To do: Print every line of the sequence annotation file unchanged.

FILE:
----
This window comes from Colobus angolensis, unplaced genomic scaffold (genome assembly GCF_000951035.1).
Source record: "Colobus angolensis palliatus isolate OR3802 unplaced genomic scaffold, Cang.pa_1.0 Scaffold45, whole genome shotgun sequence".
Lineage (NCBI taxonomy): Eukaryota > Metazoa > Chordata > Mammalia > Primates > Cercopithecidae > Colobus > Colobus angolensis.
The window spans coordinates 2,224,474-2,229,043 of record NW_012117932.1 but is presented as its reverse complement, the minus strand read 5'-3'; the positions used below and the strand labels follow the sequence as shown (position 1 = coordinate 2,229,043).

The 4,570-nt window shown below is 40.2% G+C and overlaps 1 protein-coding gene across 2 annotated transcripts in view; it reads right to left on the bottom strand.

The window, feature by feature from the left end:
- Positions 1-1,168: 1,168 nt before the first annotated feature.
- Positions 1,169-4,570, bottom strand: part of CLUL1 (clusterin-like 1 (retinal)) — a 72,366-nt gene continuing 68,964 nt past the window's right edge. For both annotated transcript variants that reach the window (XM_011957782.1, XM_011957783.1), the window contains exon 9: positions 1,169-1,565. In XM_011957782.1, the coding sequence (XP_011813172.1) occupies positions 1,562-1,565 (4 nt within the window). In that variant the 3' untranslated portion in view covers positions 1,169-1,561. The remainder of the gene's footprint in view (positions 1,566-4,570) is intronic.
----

This window comes from Colobus angolensis, unplaced genomic scaffold (genome assembly GCF_000951035.1).
Source record: "Colobus angolensis palliatus isolate OR3802 unplaced genomic scaffold, Cang.pa_1.0 Scaffold45, whole genome shotgun sequence".
Lineage (NCBI taxonomy): Eukaryota > Metazoa > Chordata > Mammalia > Primates > Cercopithecidae > Colobus > Colobus angolensis.
The window spans coordinates 2,224,474-2,229,043 of record NW_012117932.1 but is presented as its reverse complement, the minus strand read 5'-3'; the positions used below and the strand labels follow the sequence as shown (position 1 = coordinate 2,229,043).

The 4,570-nt window shown below is 40.2% G+C and overlaps 1 protein-coding gene across 2 annotated transcripts in view; it reads right to left on the bottom strand.

The window, feature by feature from the left end:
- Positions 1-1,168: 1,168 nt before the first annotated feature.
- Positions 1,169-4,570, bottom strand: part of CLUL1 (clusterin-like 1 (retinal)) — a 72,366-nt gene continuing 68,964 nt past the window's right edge. For both annotated transcript variants that reach the window (XM_011957782.1, XM_011957783.1), the window contains exon 9: positions 1,169-1,565. In XM_011957782.1, the coding sequence (XP_011813172.1) occupies positions 1,562-1,565 (4 nt within the window). In that variant the 3' untranslated portion in view covers positions 1,169-1,561. The remainder of the gene's footprint in view (positions 1,566-4,570) is intronic.